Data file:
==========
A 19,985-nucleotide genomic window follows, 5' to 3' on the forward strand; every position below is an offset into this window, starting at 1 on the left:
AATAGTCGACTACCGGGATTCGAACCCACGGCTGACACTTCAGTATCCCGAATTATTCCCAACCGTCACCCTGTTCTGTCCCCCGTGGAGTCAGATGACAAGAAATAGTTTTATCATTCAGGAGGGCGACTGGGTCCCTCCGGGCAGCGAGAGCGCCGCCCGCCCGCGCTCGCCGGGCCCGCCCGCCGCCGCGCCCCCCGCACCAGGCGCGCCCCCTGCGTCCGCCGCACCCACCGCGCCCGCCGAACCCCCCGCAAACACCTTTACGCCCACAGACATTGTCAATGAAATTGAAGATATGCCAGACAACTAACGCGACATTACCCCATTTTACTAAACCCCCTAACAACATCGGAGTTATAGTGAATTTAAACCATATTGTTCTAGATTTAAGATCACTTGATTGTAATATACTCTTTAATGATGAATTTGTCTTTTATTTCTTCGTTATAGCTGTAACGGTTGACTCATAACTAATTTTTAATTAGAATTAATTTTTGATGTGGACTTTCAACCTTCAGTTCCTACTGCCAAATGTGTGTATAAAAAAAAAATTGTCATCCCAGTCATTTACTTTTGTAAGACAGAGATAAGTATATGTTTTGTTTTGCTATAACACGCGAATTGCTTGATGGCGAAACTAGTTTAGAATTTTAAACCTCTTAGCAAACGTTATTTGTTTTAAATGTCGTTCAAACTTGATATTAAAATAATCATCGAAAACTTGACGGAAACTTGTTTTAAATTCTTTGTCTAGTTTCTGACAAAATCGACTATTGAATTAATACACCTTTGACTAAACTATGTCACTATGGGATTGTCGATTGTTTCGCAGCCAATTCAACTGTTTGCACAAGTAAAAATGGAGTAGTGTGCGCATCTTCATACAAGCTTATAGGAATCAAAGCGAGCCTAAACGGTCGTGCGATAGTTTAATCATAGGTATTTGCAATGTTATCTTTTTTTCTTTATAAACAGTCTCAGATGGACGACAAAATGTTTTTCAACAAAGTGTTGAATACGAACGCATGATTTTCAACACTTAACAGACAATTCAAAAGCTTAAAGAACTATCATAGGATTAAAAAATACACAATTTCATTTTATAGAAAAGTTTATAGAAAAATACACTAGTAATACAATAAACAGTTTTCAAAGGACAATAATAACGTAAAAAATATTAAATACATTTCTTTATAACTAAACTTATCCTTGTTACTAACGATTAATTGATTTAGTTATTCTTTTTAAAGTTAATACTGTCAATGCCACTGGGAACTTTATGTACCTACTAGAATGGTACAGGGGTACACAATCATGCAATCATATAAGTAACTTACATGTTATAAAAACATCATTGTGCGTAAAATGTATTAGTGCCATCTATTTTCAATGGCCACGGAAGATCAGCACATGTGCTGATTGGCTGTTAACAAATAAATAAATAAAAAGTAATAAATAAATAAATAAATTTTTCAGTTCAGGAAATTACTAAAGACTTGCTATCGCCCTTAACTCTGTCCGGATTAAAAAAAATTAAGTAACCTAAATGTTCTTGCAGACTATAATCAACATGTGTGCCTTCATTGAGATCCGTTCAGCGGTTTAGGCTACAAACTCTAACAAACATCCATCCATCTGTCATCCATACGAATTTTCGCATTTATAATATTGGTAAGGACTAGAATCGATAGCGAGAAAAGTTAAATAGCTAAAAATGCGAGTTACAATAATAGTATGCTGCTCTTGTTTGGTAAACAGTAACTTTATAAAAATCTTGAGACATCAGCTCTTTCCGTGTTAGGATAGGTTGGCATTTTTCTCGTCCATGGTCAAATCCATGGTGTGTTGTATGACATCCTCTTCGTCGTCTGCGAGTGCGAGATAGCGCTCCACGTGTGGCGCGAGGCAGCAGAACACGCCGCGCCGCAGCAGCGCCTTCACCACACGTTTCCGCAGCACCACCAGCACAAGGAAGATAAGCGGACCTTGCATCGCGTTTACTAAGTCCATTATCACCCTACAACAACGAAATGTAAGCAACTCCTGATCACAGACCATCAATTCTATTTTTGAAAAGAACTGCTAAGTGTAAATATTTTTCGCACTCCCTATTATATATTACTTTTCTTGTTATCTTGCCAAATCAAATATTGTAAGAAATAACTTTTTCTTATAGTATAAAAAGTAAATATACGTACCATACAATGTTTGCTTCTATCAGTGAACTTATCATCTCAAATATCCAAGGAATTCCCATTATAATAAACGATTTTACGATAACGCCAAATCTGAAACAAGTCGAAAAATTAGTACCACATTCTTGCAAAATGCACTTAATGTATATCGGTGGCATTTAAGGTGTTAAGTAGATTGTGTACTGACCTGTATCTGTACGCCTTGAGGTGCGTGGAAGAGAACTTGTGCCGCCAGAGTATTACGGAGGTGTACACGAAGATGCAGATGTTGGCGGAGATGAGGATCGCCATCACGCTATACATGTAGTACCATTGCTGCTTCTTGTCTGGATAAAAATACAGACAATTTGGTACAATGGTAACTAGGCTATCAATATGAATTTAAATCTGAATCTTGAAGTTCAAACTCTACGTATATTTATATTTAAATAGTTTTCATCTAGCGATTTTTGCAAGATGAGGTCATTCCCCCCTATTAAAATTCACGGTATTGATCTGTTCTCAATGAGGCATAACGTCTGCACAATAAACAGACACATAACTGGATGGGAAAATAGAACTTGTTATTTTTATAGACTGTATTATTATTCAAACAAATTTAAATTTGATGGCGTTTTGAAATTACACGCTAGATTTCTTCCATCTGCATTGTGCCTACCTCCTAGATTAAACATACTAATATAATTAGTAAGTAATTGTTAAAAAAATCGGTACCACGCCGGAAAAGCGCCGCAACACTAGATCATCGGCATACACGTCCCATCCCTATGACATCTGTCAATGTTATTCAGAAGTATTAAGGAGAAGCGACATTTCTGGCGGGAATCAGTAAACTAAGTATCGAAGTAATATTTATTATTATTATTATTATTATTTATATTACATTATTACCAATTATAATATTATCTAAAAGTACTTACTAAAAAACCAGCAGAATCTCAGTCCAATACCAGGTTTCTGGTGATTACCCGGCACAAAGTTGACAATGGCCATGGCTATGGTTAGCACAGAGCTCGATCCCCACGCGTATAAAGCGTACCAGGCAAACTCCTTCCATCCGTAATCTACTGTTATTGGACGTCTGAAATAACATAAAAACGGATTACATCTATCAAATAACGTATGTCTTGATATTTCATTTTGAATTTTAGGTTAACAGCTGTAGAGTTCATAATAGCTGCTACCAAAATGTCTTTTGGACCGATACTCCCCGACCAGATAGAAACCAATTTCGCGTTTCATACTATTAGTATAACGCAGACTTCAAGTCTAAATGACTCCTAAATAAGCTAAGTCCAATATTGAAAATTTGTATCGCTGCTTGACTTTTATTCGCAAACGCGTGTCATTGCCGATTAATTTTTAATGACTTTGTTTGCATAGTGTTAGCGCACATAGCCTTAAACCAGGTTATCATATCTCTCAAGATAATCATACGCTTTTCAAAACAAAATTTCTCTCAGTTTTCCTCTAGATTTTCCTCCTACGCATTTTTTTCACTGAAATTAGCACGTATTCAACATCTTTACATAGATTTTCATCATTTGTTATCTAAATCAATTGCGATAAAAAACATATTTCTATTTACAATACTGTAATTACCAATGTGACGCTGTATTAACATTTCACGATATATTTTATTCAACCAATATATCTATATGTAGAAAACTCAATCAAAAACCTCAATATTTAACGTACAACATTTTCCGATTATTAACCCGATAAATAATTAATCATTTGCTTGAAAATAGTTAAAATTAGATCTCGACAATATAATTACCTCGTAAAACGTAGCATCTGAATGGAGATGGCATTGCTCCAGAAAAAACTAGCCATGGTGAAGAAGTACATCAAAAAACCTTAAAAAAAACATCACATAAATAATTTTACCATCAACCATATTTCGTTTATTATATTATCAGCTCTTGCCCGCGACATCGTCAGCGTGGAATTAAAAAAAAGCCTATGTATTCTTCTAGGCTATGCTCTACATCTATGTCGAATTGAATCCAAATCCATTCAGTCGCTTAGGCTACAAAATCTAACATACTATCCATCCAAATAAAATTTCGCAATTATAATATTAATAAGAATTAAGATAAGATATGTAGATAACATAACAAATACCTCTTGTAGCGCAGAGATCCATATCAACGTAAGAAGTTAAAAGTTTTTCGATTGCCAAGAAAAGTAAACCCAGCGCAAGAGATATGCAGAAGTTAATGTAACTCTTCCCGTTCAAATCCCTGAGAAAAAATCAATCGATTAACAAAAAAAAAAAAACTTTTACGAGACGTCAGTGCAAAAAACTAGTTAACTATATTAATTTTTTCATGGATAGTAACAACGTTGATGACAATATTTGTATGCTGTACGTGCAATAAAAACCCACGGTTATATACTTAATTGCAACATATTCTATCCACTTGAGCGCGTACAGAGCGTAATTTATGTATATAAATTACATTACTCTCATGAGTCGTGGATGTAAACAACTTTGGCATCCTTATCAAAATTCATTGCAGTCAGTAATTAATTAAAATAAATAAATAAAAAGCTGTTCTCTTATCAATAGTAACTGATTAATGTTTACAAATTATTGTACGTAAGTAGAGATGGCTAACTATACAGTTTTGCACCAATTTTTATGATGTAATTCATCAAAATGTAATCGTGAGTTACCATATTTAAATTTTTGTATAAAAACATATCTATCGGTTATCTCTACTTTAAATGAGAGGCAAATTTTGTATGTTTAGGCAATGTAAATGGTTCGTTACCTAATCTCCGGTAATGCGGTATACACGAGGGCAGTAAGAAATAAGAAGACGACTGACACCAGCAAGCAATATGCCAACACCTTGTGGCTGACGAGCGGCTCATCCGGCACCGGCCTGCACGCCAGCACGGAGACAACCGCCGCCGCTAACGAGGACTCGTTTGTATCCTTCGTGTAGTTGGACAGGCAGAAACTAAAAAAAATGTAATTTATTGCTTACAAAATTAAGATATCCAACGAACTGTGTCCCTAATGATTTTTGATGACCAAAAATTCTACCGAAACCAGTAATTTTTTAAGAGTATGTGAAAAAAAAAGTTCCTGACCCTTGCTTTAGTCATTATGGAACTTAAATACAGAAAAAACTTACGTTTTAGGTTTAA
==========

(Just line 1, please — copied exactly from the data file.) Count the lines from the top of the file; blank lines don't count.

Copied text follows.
A 19,985-nucleotide genomic window follows, 5' to 3' on the forward strand; every position below is an offset into this window, starting at 1 on the left: